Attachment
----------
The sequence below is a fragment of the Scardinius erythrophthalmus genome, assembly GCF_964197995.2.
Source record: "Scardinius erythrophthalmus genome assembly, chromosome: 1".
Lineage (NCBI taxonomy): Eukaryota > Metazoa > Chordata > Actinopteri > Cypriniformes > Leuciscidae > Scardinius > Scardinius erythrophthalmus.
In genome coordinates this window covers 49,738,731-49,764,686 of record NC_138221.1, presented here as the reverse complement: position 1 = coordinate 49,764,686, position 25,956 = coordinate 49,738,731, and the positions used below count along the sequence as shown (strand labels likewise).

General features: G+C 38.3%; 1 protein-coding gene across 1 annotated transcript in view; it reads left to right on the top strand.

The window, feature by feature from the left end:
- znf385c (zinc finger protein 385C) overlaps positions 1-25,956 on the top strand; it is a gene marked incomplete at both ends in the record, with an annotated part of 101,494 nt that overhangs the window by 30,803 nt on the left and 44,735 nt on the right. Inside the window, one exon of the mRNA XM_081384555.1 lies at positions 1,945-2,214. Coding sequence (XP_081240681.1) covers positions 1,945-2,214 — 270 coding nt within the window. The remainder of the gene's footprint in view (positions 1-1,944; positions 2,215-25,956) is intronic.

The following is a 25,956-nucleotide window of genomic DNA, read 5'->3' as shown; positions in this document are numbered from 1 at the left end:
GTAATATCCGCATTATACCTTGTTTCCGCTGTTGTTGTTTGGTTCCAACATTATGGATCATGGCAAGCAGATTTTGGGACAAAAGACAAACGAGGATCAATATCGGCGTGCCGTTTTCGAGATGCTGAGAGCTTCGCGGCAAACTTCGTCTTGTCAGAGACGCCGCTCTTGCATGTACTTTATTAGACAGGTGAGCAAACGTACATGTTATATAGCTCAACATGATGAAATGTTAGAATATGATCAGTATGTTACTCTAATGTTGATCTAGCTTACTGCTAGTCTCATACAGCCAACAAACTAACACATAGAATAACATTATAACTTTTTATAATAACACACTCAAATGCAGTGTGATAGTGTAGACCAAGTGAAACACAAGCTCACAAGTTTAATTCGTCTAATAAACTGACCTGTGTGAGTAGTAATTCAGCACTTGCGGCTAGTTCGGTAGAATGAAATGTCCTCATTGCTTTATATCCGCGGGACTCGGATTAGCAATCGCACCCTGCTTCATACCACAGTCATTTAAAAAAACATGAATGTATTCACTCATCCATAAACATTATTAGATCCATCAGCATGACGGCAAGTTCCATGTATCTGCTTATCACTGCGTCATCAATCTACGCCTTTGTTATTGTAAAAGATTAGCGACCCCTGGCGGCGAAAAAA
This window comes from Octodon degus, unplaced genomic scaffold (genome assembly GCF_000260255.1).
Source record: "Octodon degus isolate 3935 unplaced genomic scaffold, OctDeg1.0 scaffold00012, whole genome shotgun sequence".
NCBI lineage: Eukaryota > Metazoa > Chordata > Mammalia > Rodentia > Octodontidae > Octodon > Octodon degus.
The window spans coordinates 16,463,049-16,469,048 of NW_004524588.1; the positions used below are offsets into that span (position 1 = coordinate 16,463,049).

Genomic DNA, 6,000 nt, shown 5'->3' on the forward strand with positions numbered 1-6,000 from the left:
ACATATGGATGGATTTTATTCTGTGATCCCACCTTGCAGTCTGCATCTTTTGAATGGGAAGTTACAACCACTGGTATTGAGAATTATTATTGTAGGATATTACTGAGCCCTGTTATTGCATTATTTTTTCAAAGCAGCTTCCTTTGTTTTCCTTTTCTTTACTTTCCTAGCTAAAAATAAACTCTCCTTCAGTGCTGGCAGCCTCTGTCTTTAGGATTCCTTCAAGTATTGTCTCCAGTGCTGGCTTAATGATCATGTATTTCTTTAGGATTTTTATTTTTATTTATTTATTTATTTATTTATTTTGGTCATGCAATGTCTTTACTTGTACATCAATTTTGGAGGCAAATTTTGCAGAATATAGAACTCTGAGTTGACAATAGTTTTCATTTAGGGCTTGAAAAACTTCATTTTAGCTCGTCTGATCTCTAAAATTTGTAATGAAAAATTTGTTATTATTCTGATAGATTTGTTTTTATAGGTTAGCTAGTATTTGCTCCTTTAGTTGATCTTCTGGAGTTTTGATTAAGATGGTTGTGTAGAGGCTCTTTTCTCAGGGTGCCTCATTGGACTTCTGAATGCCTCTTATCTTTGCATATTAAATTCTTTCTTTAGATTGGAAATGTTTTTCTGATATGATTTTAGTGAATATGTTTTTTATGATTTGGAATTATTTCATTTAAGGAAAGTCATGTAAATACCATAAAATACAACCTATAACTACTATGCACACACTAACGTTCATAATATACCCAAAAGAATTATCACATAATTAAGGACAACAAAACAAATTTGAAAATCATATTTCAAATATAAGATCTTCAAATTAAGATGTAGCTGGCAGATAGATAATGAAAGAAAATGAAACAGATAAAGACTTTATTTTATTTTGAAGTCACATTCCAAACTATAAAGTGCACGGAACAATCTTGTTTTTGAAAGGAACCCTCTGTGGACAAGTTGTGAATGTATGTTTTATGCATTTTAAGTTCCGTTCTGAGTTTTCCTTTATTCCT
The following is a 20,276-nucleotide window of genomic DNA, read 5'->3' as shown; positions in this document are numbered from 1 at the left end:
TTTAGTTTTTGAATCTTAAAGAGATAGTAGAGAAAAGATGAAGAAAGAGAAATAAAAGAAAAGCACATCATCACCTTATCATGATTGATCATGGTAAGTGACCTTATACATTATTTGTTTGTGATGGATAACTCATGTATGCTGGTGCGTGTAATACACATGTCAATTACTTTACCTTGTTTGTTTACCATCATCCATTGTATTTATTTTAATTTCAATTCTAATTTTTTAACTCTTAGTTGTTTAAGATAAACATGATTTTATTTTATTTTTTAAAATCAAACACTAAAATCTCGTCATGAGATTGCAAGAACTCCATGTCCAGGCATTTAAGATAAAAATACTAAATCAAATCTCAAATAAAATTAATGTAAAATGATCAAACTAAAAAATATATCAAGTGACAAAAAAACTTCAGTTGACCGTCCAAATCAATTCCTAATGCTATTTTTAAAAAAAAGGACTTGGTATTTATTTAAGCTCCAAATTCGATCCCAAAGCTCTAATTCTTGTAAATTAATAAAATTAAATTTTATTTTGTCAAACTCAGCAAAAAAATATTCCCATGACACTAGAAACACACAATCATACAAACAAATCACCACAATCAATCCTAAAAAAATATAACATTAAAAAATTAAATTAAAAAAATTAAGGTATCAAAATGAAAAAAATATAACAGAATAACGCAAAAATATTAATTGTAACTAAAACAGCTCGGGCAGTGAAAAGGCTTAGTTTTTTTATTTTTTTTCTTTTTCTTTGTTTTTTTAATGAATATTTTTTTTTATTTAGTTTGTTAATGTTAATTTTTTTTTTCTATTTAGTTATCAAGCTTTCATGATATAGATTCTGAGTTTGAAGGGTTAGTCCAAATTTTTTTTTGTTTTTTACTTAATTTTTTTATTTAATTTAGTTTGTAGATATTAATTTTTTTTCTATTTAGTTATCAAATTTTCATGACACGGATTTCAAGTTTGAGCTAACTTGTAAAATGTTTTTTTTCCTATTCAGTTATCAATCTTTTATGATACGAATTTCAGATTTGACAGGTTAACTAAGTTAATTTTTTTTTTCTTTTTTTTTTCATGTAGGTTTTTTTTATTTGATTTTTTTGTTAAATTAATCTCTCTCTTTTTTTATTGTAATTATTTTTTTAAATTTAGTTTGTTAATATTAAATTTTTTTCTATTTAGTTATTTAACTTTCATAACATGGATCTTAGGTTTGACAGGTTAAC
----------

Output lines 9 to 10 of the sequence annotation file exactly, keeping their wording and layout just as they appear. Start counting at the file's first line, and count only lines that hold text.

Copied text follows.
GTAATATCCGCATTATACCTTGTTTCCGCTGTTGTTGTTTGGTTCCAACATTATGGATCATGGCAAGCAGATTTTGGGACAAAAGACAAACGAGGATCAATATCGGCGTGCCGTTTTCGAGATGCTGAGAGCTTCGCGGCAAACTTCGTCTTGTCAGAGACGCCGCTCTTGCATGTACTTTATTAGACAGGTGAGCAAACGTACATGTTATATAGCTCAACATGATGAAATGTTAGAATATGATCAGTATGTTACTCTAATGTTGATCTAGCTTACTGCTAGTCTCATACAGCCAACAAACTAACACATAGAATAACATTATAACTTTTTATAATAACACACTCAAATGCAGTGTGATAGTGTAGACCAAGTGAAACACAAGCTCACAAGTTTAATTCGTCTAATAAACTGACCTGTGTGAGTAGTAATTCAGCACTTGCGGCTAGTTCGGTAGAATGAAATGTCCTCATTGCTTTATATCCGCGGGACTCGGATTAGCAATCGCACCCTGCTTCATACCACAGTCATTTAAAAAAACATGAATGTATTCACTCATCCATAAACATTATTAGATCCATCAGCATGACGGCAAGTTCCATGTATCTGCTTATCACTGCGTCATCAATCTACGCCTTTGTTATTGTAAAAGATTAGCGACCCCTGGCGGCGAAAAAA
This window comes from Octodon degus, unplaced genomic scaffold (genome assembly GCF_000260255.1).